In the 17th century the shrine at Holywell became known as a symbol of the survival of Catholic recusancy in Wales. From early in their mission to England, the Jesuits supported Holywell. King James II visited with his wife Mary of Modena during 1686, after several failed attempts to produce an heir to the throne. Shortly after this visit, Mary became pregnant with a son, James. Doctor Johnson, who passed through Holywell in 1774, noted in his Diary that it was the most copious natural spring in Britain turning no fewer than nineteen mills. Princess Victoria, staying in Holywell with her uncle King Leopold of Belgium, also visited the Well in 1828.

Saint Winefride’s Well at Woolston is another remarkable survival of the Reformation. The half-timbered chapel over the well was, like the larger one at Holywell, probably built at the expense of Margaret, Countess of Beaufort, wife of Henry VII. The timber has been scientifically dated to 1478-82.  Although associated with St Winefride since the translation of her relics, it has an earlier association with Saint Oswald.  The Domesday Book refers to it as Osulvestune (Oswald’s Stone.)  It is possible that the well at Woolston had already been a holy well for centuries dedicated to Saint Oswald.

Annual pilgrimages to both Holywell and Woolston by the Orthodox communities of Saint Barbara in Chester and the Holy Fathers of Nicaea in Shrewsbury have been taking place for nearly forty years now.  Once again representatives and descendants of the pre-schism Church of Saints Beuno and Winefride are able to venerate these great saints of Wales.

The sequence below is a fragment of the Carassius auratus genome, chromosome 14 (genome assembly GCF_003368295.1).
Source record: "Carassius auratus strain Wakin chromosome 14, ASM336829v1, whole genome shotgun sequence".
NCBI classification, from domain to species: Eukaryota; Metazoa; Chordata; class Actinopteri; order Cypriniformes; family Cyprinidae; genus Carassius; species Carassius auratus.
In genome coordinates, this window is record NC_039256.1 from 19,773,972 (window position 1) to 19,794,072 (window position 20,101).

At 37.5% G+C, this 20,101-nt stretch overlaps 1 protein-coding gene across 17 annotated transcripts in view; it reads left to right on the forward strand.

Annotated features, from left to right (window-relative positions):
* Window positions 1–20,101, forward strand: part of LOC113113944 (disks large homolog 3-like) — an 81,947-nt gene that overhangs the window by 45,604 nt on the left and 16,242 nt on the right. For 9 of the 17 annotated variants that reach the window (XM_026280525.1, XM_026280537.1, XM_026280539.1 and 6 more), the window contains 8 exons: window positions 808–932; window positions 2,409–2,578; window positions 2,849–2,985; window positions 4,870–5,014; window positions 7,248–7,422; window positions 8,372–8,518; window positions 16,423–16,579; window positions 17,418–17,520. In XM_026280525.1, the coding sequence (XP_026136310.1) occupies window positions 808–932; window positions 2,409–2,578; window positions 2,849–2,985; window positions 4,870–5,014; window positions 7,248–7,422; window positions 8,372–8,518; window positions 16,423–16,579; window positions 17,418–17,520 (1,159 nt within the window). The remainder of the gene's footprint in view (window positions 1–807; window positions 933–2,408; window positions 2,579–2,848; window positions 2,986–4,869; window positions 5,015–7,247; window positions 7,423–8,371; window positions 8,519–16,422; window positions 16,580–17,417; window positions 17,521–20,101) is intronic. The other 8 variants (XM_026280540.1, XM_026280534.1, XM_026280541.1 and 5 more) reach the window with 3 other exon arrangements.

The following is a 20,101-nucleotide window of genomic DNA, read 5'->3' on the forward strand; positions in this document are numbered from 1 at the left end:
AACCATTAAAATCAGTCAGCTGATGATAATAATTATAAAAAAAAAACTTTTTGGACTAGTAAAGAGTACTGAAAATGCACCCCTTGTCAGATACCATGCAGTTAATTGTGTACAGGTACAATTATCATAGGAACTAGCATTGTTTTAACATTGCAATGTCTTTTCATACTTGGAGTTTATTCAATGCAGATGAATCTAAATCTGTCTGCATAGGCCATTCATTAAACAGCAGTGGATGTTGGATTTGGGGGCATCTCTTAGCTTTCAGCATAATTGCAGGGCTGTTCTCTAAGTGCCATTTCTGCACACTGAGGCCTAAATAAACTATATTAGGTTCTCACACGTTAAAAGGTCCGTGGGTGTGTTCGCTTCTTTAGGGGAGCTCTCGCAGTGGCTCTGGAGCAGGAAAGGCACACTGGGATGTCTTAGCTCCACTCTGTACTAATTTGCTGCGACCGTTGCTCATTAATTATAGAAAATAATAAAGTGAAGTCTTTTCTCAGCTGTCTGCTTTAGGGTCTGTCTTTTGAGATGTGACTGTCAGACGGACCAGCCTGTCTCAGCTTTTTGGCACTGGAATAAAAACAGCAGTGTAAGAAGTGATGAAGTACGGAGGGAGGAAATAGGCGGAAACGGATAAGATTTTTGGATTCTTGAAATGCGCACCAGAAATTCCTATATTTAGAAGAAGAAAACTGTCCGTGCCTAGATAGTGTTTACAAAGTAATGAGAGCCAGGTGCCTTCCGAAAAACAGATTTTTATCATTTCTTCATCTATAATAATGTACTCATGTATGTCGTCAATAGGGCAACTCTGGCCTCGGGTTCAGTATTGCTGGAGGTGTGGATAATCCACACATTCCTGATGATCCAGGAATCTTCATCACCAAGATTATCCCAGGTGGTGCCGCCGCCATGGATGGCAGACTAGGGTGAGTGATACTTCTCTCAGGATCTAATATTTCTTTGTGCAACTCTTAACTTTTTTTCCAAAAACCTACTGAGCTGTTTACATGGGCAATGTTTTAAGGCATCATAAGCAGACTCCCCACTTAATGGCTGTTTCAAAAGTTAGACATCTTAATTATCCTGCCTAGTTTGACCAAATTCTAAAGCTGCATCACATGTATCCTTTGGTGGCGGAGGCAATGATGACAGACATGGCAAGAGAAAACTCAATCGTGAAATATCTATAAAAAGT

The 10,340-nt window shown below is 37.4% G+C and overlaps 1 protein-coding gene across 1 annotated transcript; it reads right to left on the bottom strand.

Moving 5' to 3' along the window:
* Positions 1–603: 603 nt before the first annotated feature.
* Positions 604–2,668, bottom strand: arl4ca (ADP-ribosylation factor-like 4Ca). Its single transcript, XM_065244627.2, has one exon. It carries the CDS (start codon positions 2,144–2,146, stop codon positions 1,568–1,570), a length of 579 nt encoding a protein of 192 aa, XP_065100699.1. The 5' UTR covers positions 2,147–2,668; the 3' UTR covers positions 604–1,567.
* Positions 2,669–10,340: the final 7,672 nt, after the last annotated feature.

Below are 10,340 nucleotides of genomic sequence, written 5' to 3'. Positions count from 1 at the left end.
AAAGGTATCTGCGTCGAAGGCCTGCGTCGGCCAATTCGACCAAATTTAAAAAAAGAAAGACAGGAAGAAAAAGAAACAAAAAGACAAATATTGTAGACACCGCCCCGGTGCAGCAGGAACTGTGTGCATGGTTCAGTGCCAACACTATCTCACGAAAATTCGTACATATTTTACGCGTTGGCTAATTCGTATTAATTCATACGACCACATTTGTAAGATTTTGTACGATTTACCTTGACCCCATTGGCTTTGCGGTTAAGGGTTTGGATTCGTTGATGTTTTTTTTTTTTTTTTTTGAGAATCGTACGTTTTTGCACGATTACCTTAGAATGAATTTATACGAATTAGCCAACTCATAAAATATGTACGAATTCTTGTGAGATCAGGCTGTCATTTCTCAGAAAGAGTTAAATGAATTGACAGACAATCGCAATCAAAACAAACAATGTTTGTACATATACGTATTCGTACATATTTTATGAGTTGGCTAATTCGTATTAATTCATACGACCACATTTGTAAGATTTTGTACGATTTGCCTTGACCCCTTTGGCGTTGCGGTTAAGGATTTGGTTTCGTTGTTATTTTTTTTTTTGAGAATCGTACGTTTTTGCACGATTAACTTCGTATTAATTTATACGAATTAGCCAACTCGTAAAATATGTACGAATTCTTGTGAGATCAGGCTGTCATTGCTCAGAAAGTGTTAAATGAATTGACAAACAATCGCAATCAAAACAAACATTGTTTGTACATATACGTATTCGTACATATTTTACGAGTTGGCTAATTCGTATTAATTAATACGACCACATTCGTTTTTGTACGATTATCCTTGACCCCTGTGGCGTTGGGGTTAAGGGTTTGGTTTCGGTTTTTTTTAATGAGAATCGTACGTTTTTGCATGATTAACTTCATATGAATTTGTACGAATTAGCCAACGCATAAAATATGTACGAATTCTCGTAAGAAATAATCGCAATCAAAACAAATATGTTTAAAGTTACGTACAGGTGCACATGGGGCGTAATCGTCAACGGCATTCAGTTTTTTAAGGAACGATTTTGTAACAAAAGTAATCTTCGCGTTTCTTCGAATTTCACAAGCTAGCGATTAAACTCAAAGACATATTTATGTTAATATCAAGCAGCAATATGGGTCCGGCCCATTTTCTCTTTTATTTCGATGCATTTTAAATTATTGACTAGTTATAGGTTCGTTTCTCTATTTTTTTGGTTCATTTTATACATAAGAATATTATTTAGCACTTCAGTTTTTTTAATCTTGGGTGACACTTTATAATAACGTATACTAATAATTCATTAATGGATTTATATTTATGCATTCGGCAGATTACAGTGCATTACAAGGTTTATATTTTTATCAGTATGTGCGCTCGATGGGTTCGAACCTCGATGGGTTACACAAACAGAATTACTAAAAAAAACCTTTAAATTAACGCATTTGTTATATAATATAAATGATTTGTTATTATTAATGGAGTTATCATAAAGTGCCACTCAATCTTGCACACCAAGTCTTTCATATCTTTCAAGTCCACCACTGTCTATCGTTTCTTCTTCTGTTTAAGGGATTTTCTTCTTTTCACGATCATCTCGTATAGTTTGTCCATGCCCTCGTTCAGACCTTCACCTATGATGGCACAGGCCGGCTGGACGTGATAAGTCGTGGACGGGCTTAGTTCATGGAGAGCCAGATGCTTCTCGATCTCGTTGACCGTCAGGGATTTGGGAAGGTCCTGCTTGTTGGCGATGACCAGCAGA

Pointing to the five centuries that elapsed between the events and the first written accounts many have consigned the story of St Winefride to legend.  In the Orthodox Faith the veracity of a Saint is not disputed in this way; “the occupation of a Saint” is, as T.S.Eliot put it, at the frontier between what we know and that which is beyond us.  Saint Winefrides’ Well exists as a meeting of the ‘timeless’ with ‘time’, the kairos that marks the frontier of consciousness beyond which words fail, though meanings still exist. Here in this holy place the pilgrim apprehends meanings that exceed both language and comprehension. Thus the words of Christ are realised in His saints and are continually reiterated in the miracles associated with Saint Winefride – “the blind receive their sight, the lame walk, the lepers are cleansed, the deaf hear, the dead are raised up, and the poor have the Gospel preached to them.”

“If you came this way,

Taking any route, starting from anywhere,

At any time or at any season,

It would always be the same: you would have to put off

Sense and notion. You are not here to verify,

Instruct yourself, or inform curiosity

Or carry report. You are here to kneel

Where prayer has been valid.”

T.S. Elliot

Christopher Jobson

Saint Winefrid Pilgrimage route from North Wales to Shrewsbury